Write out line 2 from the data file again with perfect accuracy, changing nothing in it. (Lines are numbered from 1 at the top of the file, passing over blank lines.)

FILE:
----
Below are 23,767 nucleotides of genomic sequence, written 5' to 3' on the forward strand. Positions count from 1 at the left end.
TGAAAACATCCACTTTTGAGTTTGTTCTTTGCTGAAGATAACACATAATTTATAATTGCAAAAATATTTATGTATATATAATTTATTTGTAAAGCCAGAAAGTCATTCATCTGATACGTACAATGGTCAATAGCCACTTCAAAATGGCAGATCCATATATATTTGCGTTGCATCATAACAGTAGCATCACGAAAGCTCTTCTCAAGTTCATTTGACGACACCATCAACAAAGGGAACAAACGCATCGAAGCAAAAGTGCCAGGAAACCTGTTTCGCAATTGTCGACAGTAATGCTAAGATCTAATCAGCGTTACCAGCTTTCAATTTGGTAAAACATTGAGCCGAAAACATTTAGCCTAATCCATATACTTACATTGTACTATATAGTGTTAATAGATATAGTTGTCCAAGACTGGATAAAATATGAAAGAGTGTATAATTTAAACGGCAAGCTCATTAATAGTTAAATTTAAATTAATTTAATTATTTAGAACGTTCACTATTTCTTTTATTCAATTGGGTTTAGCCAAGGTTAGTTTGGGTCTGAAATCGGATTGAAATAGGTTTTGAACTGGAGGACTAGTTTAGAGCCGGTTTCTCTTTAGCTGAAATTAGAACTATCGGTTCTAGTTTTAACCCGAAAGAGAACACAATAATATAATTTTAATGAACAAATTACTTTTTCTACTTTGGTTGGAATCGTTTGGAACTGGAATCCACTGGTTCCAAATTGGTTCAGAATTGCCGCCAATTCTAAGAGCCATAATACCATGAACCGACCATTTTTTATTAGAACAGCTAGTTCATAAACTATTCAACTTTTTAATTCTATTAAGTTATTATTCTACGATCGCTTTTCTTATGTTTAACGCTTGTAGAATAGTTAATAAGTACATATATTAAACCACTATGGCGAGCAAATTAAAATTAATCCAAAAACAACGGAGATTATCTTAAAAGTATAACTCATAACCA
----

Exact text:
TGAAAACATCCACTTTTGAGTTTGTTCTTTGCTGAAGATAACACATAATTTATAATTGCAAAAATATTTATGTATATATAATTTATTTGTAAAGCCAGAAAGTCATTCATCTGATACGTACAATGGTCAATAGCCACTTCAAAATGGCAGATCCATATATATTTGCGTTGCATCATAACAGTAGCATCACGAAAGCTCTTCTCAAGTTCATTTGACGACACCATCAACAAAGGGAACAAACGCATCGAAGCAAAAGTGCCAGGAAACCTGTTTCGCAATTGTCGACAGTAATGCTAAGATCTAATCAGCGTTACCAGCTTTCAATTTGGTAAAACATTGAGCCGAAAACATTTAGCCTAATCCATATACTTACATTGTACTATATAGTGTTAATAGATATAGTTGTCCAAGACTGGATAAAATATGAAAGAGTGTATAATTTAAACGGCAAGCTCATTAATAGTTAAATTTAAATTAATTTAATTATTTAGAACGTTCACTATTTCTTTTATTCAATTGGGTTTAGCCAAGGTTAGTTTGGGTCTGAAATCGGATTGAAATAGGTTTTGAACTGGAGGACTAGTTTAGAGCCGGTTTCTCTTTAGCTGAAATTAGAACTATCGGTTCTAGTTTTAACCCGAAAGAGAACACAATAATATAATTTTAATGAACAAATTACTTTTTCTACTTTGGTTGGAATCGTTTGGAACTGGAATCCACTGGTTCCAAATTGGTTCAGAATTGCCGCCAATTCTAAGAGCCATAATACCATGAACCGACCATTTTTTATTAGAACAGCTAGTTCATAAACTATTCAACTTTTTAATTCTATTAAGTTATTATTCTACGATCGCTTTTCTTATGTTTAACGCTTGTAGAATAGTTAATAAGTACATATATTAAACCACTATGGCGAGCAAATTAAAATTAATCCAAAAACAACGGAGATTATCTTAAAAGTATAACTCATAACCA